Canadian Adaptations of Shakespeare Project
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Online Anthology

Rick Miller

Rick Miller in MacHomer (1995):
Macbeth meets The Simpsons––
pop culture meets Shakespeare

The CASP Online Anthology presents a selection of rare plays and other heritage literary materials in a PDF format that can be searched, printed, and used for teaching and research purposes. Each text includes a short introduction and links to the CASP Database records and related multimedia within the website. Because the anthology is online instead of on paper, it is constantly being added to and updated. At the launch of CASP Version 1 (April 22, 2004), over thirty-five texts in their entirety had been uploaded to the site, that number representing only a small portion of the over 500 texts archived in the CASP offices. Since then CASP has continued its drive to collect and publish as many adaptations as possible, with its next major focus being French Canada. Expect to see a range of adaptations with full introductions and scripts from French Canada uploaded in the coming year.

At present, with the launch of the CASP Version 2 (August 2007), the Online Anthology consists of over 50 playscripts with associated multimedia, research hyperlinks, original introductions, database information, and so forth. CASP is always looking to expand its online archive and welcomes suggestions and input from playwrights, scholars, and students with regard to new additions to its Online Anthology.

This Online Anthology enables the publication and circulation of so-called marginal or non-canonical works in an appropriately contextualized resource environment, works that have had a significant (if unacknowledged) presence in and impact on theatrical culture and literary activity in Canada. These understudied yet remarkable examples of gaps in Canada's cultural history suggest the extent to which the nation's cultural memory remains to be documented and conserved. Moreover, this treasure trove of rare materials points to the significant investment Canadian cultural communities have made in re-inventing, appropriating, bastardizing, hijacking, and adapting Shakespeare to their own purposes: whether in French;, for youth and children; for and by First Nations' peoples; as commentary on Canadian politics; as commentary on the academic study of Shakespeare in Canada; and across multiple genres and in many different sites of cultural production.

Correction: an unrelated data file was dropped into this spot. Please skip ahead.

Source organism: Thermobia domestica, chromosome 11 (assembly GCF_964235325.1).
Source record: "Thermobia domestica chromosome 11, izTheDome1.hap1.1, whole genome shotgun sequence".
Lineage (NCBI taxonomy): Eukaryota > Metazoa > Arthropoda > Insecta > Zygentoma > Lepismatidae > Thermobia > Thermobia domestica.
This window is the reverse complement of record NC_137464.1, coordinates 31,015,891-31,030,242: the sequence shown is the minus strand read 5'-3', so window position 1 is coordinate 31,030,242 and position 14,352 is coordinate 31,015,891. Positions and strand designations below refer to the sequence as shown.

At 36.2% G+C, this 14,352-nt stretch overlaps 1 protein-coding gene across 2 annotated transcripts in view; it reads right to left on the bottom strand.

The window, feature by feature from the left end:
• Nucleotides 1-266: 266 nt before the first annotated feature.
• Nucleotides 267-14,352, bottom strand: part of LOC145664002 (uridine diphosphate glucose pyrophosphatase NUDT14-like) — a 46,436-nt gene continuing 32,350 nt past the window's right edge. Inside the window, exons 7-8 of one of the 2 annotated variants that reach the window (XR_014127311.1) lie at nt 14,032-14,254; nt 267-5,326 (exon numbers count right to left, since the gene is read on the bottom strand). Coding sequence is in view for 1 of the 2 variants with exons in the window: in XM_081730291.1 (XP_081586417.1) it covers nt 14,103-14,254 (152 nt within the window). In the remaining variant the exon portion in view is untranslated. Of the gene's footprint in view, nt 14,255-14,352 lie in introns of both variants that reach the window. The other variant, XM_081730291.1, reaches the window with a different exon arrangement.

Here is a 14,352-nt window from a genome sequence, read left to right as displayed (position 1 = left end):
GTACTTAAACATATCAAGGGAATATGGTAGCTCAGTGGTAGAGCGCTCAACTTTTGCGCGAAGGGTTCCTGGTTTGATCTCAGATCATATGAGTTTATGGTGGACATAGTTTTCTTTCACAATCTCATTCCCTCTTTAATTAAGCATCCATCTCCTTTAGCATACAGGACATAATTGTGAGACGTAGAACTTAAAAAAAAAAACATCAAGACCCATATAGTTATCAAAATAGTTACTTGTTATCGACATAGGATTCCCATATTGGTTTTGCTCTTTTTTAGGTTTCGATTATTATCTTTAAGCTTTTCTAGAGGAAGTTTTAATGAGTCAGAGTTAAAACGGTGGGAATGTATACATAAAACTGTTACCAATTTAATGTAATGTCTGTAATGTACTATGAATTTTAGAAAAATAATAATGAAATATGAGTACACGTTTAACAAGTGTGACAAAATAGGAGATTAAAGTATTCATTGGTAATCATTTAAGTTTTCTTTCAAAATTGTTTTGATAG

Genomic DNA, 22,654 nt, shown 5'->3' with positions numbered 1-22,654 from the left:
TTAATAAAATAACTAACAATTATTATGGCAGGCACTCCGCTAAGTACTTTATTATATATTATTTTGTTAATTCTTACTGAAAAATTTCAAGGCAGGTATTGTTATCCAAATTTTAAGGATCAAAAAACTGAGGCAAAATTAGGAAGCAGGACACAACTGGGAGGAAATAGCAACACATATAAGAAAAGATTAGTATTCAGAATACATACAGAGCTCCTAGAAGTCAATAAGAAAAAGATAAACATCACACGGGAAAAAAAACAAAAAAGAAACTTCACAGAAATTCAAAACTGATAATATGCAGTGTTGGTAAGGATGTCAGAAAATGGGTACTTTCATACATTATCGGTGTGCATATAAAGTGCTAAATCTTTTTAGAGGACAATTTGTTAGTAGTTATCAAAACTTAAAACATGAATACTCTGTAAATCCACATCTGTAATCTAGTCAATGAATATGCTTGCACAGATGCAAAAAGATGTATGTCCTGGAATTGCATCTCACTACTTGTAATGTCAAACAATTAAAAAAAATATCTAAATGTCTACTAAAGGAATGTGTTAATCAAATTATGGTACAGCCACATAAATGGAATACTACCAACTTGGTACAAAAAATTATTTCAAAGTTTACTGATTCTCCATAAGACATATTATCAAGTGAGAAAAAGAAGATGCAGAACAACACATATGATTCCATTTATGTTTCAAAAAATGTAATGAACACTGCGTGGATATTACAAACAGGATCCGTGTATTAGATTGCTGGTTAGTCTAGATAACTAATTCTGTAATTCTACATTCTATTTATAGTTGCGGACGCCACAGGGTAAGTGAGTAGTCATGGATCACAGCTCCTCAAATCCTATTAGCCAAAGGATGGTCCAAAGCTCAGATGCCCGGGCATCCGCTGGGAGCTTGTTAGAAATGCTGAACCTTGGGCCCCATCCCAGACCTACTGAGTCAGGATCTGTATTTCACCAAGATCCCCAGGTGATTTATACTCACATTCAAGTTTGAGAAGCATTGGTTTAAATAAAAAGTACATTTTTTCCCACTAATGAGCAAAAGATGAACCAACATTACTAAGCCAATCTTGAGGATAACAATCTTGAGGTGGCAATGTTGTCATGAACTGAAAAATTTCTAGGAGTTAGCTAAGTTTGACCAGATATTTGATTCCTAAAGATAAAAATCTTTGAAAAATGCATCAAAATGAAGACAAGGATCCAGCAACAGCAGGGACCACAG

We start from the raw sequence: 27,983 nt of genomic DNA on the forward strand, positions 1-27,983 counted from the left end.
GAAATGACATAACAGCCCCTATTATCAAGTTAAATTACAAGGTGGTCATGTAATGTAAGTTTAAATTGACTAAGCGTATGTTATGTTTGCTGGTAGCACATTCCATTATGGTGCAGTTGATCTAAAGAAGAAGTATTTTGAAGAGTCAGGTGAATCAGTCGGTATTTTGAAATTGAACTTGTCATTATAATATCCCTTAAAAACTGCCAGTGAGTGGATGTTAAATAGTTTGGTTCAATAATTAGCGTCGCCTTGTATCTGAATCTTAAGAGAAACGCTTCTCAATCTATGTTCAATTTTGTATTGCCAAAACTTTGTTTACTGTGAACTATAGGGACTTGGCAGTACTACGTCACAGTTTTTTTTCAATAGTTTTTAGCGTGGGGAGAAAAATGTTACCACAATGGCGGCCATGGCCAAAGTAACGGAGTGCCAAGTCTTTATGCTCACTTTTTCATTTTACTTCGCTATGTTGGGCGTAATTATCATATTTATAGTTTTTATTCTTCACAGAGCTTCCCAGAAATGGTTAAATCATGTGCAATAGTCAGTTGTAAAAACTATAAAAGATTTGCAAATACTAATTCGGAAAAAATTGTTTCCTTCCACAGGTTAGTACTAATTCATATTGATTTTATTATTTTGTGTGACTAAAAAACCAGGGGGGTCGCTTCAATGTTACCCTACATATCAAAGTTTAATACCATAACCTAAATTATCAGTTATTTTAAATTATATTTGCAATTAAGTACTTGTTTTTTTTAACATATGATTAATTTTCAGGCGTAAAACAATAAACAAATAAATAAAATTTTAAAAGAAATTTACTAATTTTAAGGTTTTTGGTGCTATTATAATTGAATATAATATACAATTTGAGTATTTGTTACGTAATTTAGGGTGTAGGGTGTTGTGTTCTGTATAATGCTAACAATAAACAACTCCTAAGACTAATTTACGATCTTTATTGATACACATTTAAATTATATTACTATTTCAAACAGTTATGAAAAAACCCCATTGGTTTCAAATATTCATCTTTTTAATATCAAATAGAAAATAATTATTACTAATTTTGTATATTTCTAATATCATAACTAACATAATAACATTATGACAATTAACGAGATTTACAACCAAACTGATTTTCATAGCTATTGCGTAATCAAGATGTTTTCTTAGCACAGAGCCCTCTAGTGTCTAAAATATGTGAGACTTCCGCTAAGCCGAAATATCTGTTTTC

We gratefully acknowledge the generosity of living playwrights who have given CASP copyright permission for use of their materials online––many of these published and made publicly available for the first time. Please note that use of the materials presented on this site does not extend to performance rights––users wishing to perform any of the texts in the Online Anthology should seek out performance rights where appropriate. You will require Adobe Acrobat Reader to read these documents; visit the Adobe website to download the Reader.

Shakespeare Unplugged poster, 2002
Shakespeare Unplugged poster, 2002

Table of Contents:

             19th Century:


Disclaimer: This site has been designed with only non-commercial, academic uses in mind. Although every effort has been made to secure permission for materials uploaded on the CASP site, in some circumstances we have been unable to locate copyright holders. Links may be made to our site but under no conditions are the texts and images to be copied and mounted onto another site server. Researchers using the site should accredit it following standard MLA guidelines on how to do so. Correct citation of information from the site is as follows:

Fischlin, Daniel. Canadian Adaptations of Shakespeare Project. University of Guelph. 2004.


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